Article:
This Nov. 28th Rolling Stone piece by Tessa Stuart made me think of this quote out of Charles Dickens' A Tale of Two Cities:
“It was the best of times, it was the worst of times, it was the age of wisdom, it was the age of foolishness, it was the epoch of belief, it was the epoch of incredulity, it was the season of light, it was the season of darkness, it was the spring of hope, it was the winter of despair.”
Doesn't this resonate for the moment we're all experiencing right now? I know it does for me.
GenZ youth are a clear force in state and national politics. Born sometime around 1996-2012, they are between the ages of 10 and 27. Many of these are our students in our classes in high school or college. They're the younger ones in our graduate, especially master's, programs.
They're unlike any previous generation. They are, for example, the most generationally diverse age-generational cohort in U.S. history (e.g., as compared to Boomers, Gen X, or Millennials). The generation following them, "Gen Alpha," will be even more diverse. Key quote:
“Young people are the reason why Biden won in 2020 and Democrats up and down the ballot won in 2022 and 2023,” says Abhi Rahman, national communications director for the Democratic Legislative Campaign Committee. “If Gen Z continues to vote, we’re on the cusp of the most progressive era in our country’s history. Republicans know this as well, and that’s why they’re doing everything they can to stop young people from voting, including the fight for restrictions that we’re seeing play out in states like Wisconsin today.”
Yes, they are progressive and within GenZ, this attribute applies more strongly to females than males (Twenge, 2023). I can't help but think about reproduction rights and resistance to macho, misogynist culture playing into this. GenZ youth are also "digital natives." At least in developed countries, they only know this digital, online world that we have created for them—for better and for worse. Appropriately, they've normalized greater openness on mental health and illness. That's also a good thing so that folks don't suffer from stigma or fail to get the mental health services and supports they need.
The pandemic, curiously, gave not only a bump to Boomers and Gen X-ers with expanded computer skills like Zoom conference calls, but GenZ did, too, albeit from a different, more skillful starting point.
We also got pronouns from GenZ. The right, and some on the left ,decry this, but it's probably because this generation, more than any other prior generation, has simply shown more of themselves and who they are by virtue of social media. I've been studying this for awhile. I find it all so fascinating. Pronouns are not at all about political correctness, but about inclusion in being one's full self and that's a great thing.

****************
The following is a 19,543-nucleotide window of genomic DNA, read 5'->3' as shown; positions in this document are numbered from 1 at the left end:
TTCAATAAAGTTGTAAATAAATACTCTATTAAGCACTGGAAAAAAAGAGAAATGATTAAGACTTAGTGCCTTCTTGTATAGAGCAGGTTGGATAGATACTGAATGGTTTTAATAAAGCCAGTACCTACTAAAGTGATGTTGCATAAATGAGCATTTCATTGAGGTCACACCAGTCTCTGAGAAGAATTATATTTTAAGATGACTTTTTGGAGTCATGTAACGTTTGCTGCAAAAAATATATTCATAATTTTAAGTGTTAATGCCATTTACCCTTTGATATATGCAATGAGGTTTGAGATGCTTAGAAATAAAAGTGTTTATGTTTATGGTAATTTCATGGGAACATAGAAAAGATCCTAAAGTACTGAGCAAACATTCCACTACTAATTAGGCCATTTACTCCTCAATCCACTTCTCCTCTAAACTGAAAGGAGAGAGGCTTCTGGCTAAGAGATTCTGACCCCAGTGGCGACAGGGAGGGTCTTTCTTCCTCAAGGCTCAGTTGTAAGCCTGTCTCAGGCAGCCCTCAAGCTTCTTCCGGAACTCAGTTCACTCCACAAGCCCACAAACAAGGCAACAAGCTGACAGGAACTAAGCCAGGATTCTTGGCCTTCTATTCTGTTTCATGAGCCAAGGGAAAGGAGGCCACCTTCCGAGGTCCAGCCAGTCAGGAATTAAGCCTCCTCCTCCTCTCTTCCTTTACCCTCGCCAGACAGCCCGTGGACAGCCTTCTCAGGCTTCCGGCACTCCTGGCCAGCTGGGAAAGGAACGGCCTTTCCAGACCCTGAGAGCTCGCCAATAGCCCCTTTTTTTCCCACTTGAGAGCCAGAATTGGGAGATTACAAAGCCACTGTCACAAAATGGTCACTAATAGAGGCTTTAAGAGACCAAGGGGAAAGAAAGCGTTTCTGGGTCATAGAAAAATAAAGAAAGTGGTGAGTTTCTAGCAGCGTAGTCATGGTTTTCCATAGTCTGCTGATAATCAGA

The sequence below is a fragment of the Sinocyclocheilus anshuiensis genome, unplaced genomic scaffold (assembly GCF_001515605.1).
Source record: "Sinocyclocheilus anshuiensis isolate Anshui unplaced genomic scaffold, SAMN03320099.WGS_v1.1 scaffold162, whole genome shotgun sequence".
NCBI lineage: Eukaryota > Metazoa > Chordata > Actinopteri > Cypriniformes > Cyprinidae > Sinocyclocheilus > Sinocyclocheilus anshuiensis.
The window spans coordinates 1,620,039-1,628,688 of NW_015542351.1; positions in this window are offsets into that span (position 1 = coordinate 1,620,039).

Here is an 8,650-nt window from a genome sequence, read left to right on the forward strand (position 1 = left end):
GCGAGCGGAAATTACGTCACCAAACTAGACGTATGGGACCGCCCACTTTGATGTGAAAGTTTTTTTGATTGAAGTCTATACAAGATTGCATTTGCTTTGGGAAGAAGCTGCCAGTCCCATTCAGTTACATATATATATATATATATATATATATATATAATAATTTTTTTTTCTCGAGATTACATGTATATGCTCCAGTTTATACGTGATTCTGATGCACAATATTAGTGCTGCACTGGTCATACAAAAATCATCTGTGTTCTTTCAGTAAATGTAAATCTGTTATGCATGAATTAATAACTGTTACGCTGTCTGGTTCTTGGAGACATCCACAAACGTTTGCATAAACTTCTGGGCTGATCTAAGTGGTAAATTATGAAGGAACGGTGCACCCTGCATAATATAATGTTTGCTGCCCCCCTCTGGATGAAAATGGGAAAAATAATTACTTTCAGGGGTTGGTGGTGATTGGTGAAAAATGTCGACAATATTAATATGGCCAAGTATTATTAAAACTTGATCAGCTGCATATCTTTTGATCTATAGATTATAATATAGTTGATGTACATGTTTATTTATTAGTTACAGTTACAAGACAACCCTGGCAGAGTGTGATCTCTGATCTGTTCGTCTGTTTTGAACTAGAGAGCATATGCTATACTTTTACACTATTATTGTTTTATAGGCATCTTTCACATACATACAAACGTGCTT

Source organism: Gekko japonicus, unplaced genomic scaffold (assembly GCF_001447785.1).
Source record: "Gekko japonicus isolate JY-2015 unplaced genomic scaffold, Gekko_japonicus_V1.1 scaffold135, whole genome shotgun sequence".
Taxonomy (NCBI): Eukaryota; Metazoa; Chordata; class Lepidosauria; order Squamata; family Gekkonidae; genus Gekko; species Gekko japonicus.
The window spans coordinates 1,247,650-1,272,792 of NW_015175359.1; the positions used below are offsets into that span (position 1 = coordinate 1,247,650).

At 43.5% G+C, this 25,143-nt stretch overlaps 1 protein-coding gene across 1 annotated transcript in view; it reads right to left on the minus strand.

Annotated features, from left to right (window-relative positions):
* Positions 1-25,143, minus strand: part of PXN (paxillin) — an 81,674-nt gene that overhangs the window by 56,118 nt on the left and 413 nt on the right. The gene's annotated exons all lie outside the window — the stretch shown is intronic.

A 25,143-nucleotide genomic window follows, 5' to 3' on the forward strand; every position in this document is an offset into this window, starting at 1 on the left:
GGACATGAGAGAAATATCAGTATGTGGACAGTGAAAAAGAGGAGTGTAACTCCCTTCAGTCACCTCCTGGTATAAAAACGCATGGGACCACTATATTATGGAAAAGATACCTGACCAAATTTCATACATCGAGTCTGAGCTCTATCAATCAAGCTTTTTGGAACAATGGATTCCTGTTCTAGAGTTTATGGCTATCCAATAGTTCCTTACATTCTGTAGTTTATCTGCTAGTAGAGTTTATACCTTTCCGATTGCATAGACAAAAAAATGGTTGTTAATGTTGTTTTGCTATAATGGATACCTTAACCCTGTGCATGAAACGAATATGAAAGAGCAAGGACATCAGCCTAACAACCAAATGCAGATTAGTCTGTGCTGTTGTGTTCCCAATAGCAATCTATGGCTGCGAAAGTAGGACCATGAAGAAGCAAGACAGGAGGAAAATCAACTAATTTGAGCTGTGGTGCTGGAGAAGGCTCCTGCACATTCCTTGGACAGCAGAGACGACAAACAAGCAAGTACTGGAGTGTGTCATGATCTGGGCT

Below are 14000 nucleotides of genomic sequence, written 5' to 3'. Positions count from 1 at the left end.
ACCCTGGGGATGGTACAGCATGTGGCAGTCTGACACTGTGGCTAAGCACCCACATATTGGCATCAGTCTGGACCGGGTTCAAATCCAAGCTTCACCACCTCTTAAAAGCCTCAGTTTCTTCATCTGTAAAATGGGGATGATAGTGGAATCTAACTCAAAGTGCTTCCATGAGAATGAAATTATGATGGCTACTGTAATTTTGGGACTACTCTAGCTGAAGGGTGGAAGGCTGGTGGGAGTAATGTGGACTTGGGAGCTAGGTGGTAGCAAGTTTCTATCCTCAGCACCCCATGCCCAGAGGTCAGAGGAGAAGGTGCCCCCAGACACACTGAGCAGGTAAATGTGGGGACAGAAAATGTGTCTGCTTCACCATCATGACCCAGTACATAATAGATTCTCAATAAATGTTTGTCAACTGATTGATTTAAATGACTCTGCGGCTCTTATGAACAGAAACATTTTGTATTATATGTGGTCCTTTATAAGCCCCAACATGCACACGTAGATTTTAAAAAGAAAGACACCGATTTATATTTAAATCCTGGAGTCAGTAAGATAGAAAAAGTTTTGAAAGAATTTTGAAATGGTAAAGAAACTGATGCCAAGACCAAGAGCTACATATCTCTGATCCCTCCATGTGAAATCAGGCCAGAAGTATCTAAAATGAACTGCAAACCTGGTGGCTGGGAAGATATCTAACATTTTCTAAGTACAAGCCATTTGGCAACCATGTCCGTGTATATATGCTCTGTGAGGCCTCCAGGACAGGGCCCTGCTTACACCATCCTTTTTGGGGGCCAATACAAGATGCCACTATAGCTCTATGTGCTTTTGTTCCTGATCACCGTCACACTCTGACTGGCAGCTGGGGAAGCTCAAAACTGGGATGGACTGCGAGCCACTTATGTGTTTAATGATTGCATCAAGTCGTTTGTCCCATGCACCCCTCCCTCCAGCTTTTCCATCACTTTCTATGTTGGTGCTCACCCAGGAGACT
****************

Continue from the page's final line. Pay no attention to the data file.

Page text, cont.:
What works for GenZ is the one-on-one. They pay attention to people they know and trust and who are authentic with them. So they take in information not just differently, but, I think, with a modicum of healthy skepticism. Tik Tok, specifically, I hear, is also huge for information sharing within this generation and for younger millennials—and for strategizing their next moves, too. Incidentally, older Millennials prefer Instagram and Facebook. I got this specific information from a friend who works at the UT library.
My message to GenZ and younger Millennials is the following:
First, you are genuinely feared. This Rolling Stones article attests to this.
Second, no matter what, do not let the GOP or anybody or anything try and keep you from voting. Your vote is precious, now more than ever. If all of you vote, you WILL get the outcomes you seek and you WILL position the planet for its most progressive era in human history.
Third, yes, we need world peace and I'm with you on prioritizing the environment.
Fourth, your best resistance to oppression is to resist anyone or anything that seeks to take away your right to an abundant, fulfilling life—even as you always seek justice so that all may share in this abundance.
Fifth, get grounded in community and build ethical relationships that nurture your sense of self and that speak to the value you add just by being exactly who you are.
Finally, always be ethical and responsible in your uses of power, considering always a role that caring adults, family members and elders play, or can play, in your life as mentors, advisers, and role models. Your thriving depends on your being in community. It's great for your health!
Much love and cariño to all of you in these worst and best of times.
Twenge, J. M. (2023). Generations: The Real Differences Between Gen Z, Millennials, Gen X, Boomers, and Silents—and What They Mean for America's Future. Simon and Schuster.